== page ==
Psychosocial factors related to weight stigma in health care, which may be especially relevant to the gynecologic examination, clearly warrant further study. Simply put, overweight and obese women often face disdainful and disrespectful treatment by health care providers.[13] Studies reviewed in this article suggest that while obesity does not significantly affect clinicians' likelihood of recommending routine screening, the nature of the visit and patient/provider attitudes may be discouraging obese women from obtaining routine gynecologic cancer screening and other types of preventive care. Given the current prevalence of obesity in the United States, increasing provider education on caring for obese patients in a sensitive and effective manner and reducing weight bias in the clinical setting is greatly needed. A number of concrete measures may improve obese women's comfort during clinical visits, including having armless chairs in waiting rooms, larger blood pressure cuffs, and appropriately sized examination tables, gowns, and speculums; offering women the option to refuse being weighed at each visit, and ensuring that weights are taken in a private setting, may also increase patients' comfort.[13] Research on whether such measures do in fact increase obese women's likelihood of obtaining breast and cervical cancer screening is needed.

Importantly, a number of authors cited the perceived potential for decreased accuracy of gynecologic cancer screening among severely obese women.[13,53,54] Studies suggest an association between obesity and decreased breast mass palpability[53,55] as well as decreased mammogram specificity.[56,57] However, it is unlikely that obesity directly influences the accuracy of the Pap test—although extra adipose tissue may make the speculum examination more challenging and/or decrease the palpability of ovarian and adnexal masses. Whether current large (Graves) speculums are adequate for visualization and endocervical sample collection in severely obese women may require further evaluation. In addition, self-sampling for human papillomavirus (HPV) DNA has been shown to have high accuracy when compared with conventional Pap testing,[58,59] and this may be a future option for cervical cancer screening among populations that face barriers to care. De Alba et al.,[58] who reported 90% sensitivity and 88% specificity of unsupervised self-collection, also found high satisfaction for this method among Latinas. HPV self-sampling may be one important strategy for obese and other women with documented low rates of cervical cancer screening.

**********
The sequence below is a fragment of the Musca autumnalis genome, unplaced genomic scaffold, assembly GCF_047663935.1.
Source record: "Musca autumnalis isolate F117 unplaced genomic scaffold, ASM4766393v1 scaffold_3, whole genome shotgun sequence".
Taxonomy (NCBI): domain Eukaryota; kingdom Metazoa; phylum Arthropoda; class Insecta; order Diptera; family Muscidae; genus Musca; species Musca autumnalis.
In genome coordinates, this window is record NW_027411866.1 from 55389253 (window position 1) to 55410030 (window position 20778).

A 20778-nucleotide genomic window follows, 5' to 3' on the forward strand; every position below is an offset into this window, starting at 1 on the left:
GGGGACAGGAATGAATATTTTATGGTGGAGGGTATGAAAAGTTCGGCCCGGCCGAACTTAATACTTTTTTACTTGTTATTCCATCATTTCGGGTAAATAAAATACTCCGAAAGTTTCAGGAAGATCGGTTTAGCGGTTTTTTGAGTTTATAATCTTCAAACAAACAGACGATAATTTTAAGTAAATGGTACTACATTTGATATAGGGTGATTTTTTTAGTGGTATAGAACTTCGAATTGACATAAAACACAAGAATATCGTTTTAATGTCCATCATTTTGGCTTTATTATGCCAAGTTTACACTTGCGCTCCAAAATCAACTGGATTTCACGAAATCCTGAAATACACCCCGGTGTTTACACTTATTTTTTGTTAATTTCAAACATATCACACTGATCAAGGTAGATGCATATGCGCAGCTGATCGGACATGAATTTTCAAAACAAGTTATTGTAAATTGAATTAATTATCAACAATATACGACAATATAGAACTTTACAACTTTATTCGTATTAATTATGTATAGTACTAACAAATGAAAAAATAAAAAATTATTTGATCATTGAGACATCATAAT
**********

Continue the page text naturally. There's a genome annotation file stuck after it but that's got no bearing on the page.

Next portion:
Finally, the available literature suggests a critical need to improve patient–provider communication related to body weight during routine visits, such as the well-woman examination. Obesity can increase women's risk for irregular menses, dysfunctional uterine bleeding, and other gynecologic problems, making the annual examination an opportune time to discuss healthy weight strategies for women across the lifespan. One challenge is effectively offering and integrating weight loss counseling into the visit while recognizing that women may be deterred by an overemphasis on weight during a routine Pap test. Simply being told to "lose weight" is clearly ineffective and even counterproductive for many women. Not wanting to receive this type of unhelpful and perhaps condescending advice was cited by nearly one-third of participants (n = 22) in a study by Drury et al.,[41] in which BMI >27.5 kg/m2 directly correlated with delays or avoidance of health care in the past year (r = 0.33; P < .01). The need for a more holistic approach to combating obesity, focusing on overall health rather than simply weight loss, and the development of concrete weight loss strategies and goals together with the patient have been proposed.[41,60] Importantly, studies have shown that minority women are less likely than their white counterparts to receive information about the health consequences of obesity[60]—highlighting once again the need to integrate weight loss counseling into routine gynecologic care for all patients regardless of race.

Obesity is now one of the most important public health challenges in the United States and worldwide.[61] There is compelling evidence of lower rates of breast and cervical cancer screening for obese compared to healthy weight women, particularly among white women. This trend is concerning given both the epidemic proportions of obesity in the United States and the heightened risk for certain gynecologic cancers associated with obesity. Despite the large number of studies examining barriers and facilitators among women relating to gynecologic examinations and mammography, studies seldom ask specifically about body weight as a factor that may discourage women from seeking care. Research on this topic is greatly needed to inform interventions aimed at improving access to and quality of care for obese women.